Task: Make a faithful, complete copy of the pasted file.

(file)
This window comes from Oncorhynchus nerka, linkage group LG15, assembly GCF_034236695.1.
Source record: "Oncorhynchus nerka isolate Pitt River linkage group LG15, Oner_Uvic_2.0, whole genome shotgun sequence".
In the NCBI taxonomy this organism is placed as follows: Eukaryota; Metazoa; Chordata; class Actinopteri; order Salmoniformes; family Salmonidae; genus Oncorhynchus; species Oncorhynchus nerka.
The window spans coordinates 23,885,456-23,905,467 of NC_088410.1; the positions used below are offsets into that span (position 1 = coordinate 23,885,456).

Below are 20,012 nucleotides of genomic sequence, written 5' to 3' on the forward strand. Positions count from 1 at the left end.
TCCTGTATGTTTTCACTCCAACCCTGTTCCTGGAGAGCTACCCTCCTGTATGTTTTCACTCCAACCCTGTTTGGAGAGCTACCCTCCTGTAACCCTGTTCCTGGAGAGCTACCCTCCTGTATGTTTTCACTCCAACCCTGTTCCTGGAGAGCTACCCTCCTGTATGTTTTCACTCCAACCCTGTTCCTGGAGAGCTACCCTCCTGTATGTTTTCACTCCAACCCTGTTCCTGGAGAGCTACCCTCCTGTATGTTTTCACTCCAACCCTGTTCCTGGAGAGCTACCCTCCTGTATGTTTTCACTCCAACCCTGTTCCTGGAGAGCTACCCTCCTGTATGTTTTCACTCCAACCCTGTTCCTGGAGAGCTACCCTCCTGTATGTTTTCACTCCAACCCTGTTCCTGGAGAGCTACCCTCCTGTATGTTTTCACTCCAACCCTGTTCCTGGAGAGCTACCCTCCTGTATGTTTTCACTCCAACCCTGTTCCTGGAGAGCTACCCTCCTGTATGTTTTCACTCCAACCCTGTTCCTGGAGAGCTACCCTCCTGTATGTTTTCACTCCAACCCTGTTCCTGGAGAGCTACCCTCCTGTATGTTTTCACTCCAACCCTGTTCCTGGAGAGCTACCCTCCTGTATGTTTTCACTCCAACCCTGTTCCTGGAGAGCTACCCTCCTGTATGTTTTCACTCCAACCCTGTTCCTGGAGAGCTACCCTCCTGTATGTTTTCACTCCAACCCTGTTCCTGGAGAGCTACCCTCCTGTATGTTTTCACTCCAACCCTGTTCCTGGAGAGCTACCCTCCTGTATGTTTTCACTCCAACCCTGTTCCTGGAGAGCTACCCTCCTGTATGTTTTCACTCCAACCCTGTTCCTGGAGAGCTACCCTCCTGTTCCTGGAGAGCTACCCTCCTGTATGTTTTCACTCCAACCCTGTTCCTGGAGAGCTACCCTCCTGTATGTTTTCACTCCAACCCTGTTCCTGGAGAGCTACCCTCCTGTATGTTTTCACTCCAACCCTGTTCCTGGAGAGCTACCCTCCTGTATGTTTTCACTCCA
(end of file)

This window comes from Oncorhynchus nerka, linkage group LG15, assembly GCF_034236695.1.
Source record: "Oncorhynchus nerka isolate Pitt River linkage group LG15, Oner_Uvic_2.0, whole genome shotgun sequence".
In the NCBI taxonomy this organism is placed as follows: Eukaryota; Metazoa; Chordata; class Actinopteri; order Salmoniformes; family Salmonidae; genus Oncorhynchus; species Oncorhynchus nerka.
The window spans coordinates 23,885,456-23,905,467 of NC_088410.1; the positions used below are offsets into that span (position 1 = coordinate 23,885,456).

Below are 20,012 nucleotides of genomic sequence, written 5' to 3' on the forward strand. Positions count from 1 at the left end.
TCCTGTATGTTTTCACTCCAACCCTGTTCCTGGAGAGCTACCCTCCTGTATGTTTTCACTCCAACCCTGTTTGGAGAGCTACCCTCCTGTAACCCTGTTCCTGGAGAGCTACCCTCCTGTATGTTTTCACTCCAACCCTGTTCCTGGAGAGCTACCCTCCTGTATGTTTTCACTCCAACCCTGTTCCTGGAGAGCTACCCTCCTGTATGTTTTCACTCCAACCCTGTTCCTGGAGAGCTACCCTCCTGTATGTTTTCACTCCAACCCTGTTCCTGGAGAGCTACCCTCCTGTATGTTTTCACTCCAACCCTGTTCCTGGAGAGCTACCCTCCTGTATGTTTTCACTCCAACCCTGTTCCTGGAGAGCTACCCTCCTGTATGTTTTCACTCCAACCCTGTTCCTGGAGAGCTACCCTCCTGTATGTTTTCACTCCAACCCTGTTCCTGGAGAGCTACCCTCCTGTATGTTTTCACTCCAACCCTGTTCCTGGAGAGCTACCCTCCTGTATGTTTTCACTCCAACCCTGTTCCTGGAGAGCTACCCTCCTGTATGTTTTCACTCCAACCCTGTTCCTGGAGAGCTACCCTCCTGTATGTTTTCACTCCAACCCTGTTCCTGGAGAGCTACCCTCCTGTATGTTTTCACTCCAACCCTGTTCCTGGAGAGCTACCCTCCTGTATGTTTTCACTCCAACCCTGTTCCTGGAGAGCTACCCTCCTGTATGTTTTCACTCCAACCCTGTTCCTGGAGAGCTACCCTCCTGTATGTTTTCACTCCAACCCTGTTCCTGGAGAGCTACCCTCCTGTATGTTTTCACTCCAACCCTGTTCCTGGAGAGCTACCCTCCTGTATGTTTTCACTCCAACCCTGTTCCTGGAGAGCTACCCTCCTGTTCCTGGAGAGCTACCCTCCTGTATGTTTTCACTCCAACCCTGTTCCTGGAGAGCTACCCTCCTGTATGTTTTCACTCCAACCCTGTTCCTGGAGAGCTACCCTCCTGTATGTTTTCACTCCAACCCTGTTCCTGGAGAGCTACCCTCCTGTATGTTTTCACTCCA